New tool empowers a citizen journalism community in Mozambique

by Jessica Weiss
Oct 30, 2018 in Miscellaneous

The editorial team at Mozambique's @Verdade newspaper is gearing up to report on the country's municipal elections in November, and national elections next year. With 2,500 polling stations across the country to monitor, it’s a tough job for any newsroom, and especially for @Verdade’s, which has just an 11-person editorial staff.

That's where an innovative citizen reporter network comes into play.

For the first time ever, citizens are helping @Verdade to report on the election process. They’re using Citizen Desk, a new toolkit that helps news organizations incorporate citizen journalism into their work online or in print. With Citizen Desk, @Verdade can collect, verify, reward and publish reports sent by citizens through Facebook, Twitter, YouTube and SMS.

To test and perfect the new technology before election season, the @Verdade team is now visiting municipalities and polling stations and trying to engage community correspondents. They are also reaching out to local civic networks, community radio stations, international election monitors, taxi drivers and more to help form a web of reliable information about how the registration process is working.

Citizens are helping to answer questions such as: Are polling places open? Are officials present and voters free of intimidation? Is the equipment functioning correctly?

During the elections, @Verdade will use Citizen Desk to monitor various information feeds, verify the information, save notes in a contact database and then choose the best content and include it in dynamic, live articles.

@Verdade’s Editor-in-Chief, Adérito Caldeira, hopes that engaging the community will have a wide-reaching societal impact.

"We hope people … feel they can go vote and feel that each vote will really count," Caldeira recently told Sourcefabric, a nonprofit open source software developer for independent news media organizations.

Citizen Desk’s underlying technology is based on Sourcefabric's Superdesk software, an open source newsroom tool for managing newsroom organization, content delivery and business strategy.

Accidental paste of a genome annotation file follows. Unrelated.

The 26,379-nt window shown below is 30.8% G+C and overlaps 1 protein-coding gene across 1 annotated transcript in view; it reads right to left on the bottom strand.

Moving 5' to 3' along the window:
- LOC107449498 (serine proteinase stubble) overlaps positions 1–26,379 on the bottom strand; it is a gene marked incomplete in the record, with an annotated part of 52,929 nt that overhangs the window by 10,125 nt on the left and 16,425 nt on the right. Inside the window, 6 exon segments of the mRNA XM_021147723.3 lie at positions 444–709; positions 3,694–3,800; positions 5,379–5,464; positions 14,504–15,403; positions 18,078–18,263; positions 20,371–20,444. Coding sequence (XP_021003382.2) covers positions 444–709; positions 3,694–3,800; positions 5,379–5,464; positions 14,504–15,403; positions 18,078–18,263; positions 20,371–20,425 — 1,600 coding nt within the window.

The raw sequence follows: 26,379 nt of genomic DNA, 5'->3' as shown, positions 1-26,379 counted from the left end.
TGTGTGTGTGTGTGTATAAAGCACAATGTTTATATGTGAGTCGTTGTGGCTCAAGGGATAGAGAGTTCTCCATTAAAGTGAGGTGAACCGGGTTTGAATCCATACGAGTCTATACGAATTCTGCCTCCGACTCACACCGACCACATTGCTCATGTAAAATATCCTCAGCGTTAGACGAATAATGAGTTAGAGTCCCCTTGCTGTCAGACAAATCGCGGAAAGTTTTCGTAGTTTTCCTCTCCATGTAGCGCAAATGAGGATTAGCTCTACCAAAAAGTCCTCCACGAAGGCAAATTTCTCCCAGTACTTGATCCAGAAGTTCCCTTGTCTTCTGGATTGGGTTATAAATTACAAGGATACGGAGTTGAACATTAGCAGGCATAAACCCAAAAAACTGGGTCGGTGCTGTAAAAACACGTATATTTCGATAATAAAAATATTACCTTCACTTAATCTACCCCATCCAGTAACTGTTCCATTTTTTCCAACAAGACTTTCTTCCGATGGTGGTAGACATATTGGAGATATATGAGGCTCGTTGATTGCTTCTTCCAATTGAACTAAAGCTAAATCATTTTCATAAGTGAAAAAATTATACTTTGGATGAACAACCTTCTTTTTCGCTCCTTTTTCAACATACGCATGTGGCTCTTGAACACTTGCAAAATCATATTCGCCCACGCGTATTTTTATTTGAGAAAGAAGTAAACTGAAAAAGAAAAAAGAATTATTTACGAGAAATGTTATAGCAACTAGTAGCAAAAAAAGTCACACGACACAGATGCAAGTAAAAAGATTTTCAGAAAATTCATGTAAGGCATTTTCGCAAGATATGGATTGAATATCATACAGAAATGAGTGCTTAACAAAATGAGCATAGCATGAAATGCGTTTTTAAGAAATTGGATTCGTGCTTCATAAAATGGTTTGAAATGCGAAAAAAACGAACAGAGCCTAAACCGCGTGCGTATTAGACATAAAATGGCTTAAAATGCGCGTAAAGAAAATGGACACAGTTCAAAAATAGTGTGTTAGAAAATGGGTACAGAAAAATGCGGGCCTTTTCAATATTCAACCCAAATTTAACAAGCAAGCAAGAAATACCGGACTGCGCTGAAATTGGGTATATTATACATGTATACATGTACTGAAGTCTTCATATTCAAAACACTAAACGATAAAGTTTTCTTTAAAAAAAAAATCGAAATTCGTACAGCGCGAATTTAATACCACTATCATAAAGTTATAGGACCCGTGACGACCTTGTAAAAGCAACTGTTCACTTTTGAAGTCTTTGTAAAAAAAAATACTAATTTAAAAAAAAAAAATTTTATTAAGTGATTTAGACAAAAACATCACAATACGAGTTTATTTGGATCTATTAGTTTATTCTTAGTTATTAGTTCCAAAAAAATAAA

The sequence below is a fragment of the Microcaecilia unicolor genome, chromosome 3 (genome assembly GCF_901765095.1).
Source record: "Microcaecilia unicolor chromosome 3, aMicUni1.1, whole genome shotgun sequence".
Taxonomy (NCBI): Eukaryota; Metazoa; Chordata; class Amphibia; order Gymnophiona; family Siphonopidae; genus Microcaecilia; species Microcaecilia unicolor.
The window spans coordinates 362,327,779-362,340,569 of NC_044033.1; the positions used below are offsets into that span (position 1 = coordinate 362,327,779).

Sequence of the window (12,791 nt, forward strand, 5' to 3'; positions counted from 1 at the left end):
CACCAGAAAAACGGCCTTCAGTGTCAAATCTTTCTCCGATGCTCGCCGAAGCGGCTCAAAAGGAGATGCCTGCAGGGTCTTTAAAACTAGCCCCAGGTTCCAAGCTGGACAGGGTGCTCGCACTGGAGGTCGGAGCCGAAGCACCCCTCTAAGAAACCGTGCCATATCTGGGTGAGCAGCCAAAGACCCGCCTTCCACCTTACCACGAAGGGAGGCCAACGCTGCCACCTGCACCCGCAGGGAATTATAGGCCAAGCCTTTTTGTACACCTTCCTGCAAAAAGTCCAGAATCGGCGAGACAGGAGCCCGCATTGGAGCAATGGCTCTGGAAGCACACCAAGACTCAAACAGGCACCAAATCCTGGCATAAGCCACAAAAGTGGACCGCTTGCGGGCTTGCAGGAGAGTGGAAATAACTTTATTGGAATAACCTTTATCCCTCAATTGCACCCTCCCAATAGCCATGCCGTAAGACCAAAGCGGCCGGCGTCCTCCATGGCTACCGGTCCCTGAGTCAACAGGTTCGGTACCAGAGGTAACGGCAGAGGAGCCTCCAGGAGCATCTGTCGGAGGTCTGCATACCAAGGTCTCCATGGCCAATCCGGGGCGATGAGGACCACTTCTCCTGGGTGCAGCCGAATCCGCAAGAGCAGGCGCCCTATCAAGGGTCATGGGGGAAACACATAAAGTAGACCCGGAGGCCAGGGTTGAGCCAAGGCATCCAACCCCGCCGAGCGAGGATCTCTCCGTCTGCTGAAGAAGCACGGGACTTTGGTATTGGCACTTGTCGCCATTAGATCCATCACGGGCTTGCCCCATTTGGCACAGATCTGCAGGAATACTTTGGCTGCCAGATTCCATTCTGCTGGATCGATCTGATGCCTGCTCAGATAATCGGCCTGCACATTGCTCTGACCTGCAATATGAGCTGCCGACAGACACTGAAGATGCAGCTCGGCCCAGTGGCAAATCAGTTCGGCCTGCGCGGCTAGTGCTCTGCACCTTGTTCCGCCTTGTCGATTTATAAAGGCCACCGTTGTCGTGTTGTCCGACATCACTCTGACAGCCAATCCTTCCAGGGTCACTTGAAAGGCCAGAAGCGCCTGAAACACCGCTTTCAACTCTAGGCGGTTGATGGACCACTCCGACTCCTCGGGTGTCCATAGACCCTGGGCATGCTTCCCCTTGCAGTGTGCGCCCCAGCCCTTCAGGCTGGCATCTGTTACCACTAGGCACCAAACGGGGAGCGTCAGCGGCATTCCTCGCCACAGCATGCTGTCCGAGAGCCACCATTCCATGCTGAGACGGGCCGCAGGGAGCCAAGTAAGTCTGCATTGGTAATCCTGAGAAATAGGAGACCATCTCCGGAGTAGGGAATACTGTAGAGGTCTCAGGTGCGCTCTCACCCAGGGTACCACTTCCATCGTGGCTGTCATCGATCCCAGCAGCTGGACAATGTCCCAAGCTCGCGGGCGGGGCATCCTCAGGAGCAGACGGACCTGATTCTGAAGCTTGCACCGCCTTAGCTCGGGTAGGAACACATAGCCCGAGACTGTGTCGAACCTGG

Citizen Desk is one of 20 winners of the 2012 African News Innovation Challenge contest (ANIC), designed to encourage experimentation in digital technologies and support the best innovations designed to strengthen African news organizations. The contest, modeled on the Knight News Challenge, was launched by the African Media Initiative under the leadership of ICFJ Knight International Journalism Fellow Justin Arenstein.

The free, open source platform will eventually be available to any news organization. But in the meantime, @Verdade is helping developers refine workflows, beta-test the software, provide consultancy on mobile devices and reporting methods, optimize mobile wireless network capability, build the first functioning Citizen Desk community and more.

To maximize impact, the @Verdade team will be trained on live-blogging strategies, news business strategies and community management. Editorial staff will be trained to work with the platform and will help to write a handbook for the tool that will be used by other organizations in the future.

In the next phase of the project, editors will be able to tag stories to indicate how reliable or verified an SMS or tweet is. They will also be able to assign other journalists to follow up on citizen reports, add notes and background information, or connect the message to a contact database that holds a history of reports, contact information and more. And a media archive will store all pictures and videos for reuse later.

Citizen Desk: a newsroom dashboard for community reporting from Sourcefabric on Vimeo.

Jessica Weiss, a former IJNet managing editor, is a Buenos Aires-based writer.

Global media innovation content related to the projects and partners of the ICFJ Knight International Journalism Fellows on IJNet is supported by the John S. and James L. Knight Foundation and edited by Jennifer Dorroh.

Image courtesy of Flickr user sjcockell under a creative commons license.